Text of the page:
What Doesn’t Kill Us

What Doesn't Kill Us

When adversity strikes, people often feel that at least some part of them – be it their views of the world, their sense of themselves, their relationships – has been smashed.  Those who try to put their lives back together exactly as they were remain fractured and vulnerable.  But those who accept the breakage and build themselves anew become more resilient and open to new ways of living…

There is no doubt that adversity can lead to great psychological suffering.  We know that extremely frightening events can lead to very high levels of distress, which, in turn, can persist for many months, even years.  Not everyone experiences full-blown posttraumatic stress disorder (PTSD), but most people will develop some of the emotional turmoil of posttraumatic stress following adversity…

…trauma can have both negative and positive implication, and that the negative and the positive go hand in hand…posttraumatic stress is a natural and normal process of adaption to adversity that marks the beginning of a transformative journey.  Recovery from trauma consists of finding new meanings, creating new webs of understanding and finding reparative methods centered on the sharing of memories.  Viewed in this light, posttraumatic stress can be understood as a search for meaning in which the drive to revisit, remember and think about the trauma is a normal urge to make sense of a shocking experience, to grasp new realities and incorporate them into one’s own life story…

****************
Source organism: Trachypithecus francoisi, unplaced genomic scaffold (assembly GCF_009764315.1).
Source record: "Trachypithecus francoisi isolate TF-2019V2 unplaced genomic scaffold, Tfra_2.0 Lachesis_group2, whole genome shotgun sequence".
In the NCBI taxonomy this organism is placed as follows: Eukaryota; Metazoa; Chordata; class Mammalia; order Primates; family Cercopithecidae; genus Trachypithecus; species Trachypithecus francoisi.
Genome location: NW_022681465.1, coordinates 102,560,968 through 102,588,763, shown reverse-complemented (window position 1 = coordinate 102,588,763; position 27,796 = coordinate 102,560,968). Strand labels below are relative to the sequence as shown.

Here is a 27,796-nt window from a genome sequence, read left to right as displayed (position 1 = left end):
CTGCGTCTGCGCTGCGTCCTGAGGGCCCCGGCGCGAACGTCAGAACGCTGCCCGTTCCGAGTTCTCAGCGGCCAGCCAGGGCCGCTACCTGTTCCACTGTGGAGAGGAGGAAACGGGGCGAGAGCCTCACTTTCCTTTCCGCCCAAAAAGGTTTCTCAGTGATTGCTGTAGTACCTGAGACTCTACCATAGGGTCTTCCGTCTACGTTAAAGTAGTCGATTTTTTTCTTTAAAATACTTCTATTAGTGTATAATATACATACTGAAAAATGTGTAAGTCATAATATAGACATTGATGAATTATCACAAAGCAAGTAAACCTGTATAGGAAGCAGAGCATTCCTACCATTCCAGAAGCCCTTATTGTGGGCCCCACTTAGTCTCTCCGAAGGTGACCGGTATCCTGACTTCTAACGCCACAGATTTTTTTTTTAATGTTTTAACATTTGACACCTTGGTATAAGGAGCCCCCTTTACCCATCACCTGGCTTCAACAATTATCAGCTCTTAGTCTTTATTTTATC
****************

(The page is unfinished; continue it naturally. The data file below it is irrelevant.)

As human beings we are storytellers.  Trauma triggers within us the need to tell stories to make sense of what has happened. These stories may take the form of conversations with family, friends and colleagues.  And our conversations are influenced by what we read in newspapers and see on television, and by the books, songs and poetry that provide us with language that captures in words, music and images what we are experiencing.  Transformation arises through the stories we tell.

It is in the struggle to make sense of a traumatic event that growth can take hold.

What doesn't kill us - www.thedivorcemagazine.co.uk



This is an extract from Prof Joseph’s new book What Doesn’t Kill Us – The new psychology of posttraumatic growth.


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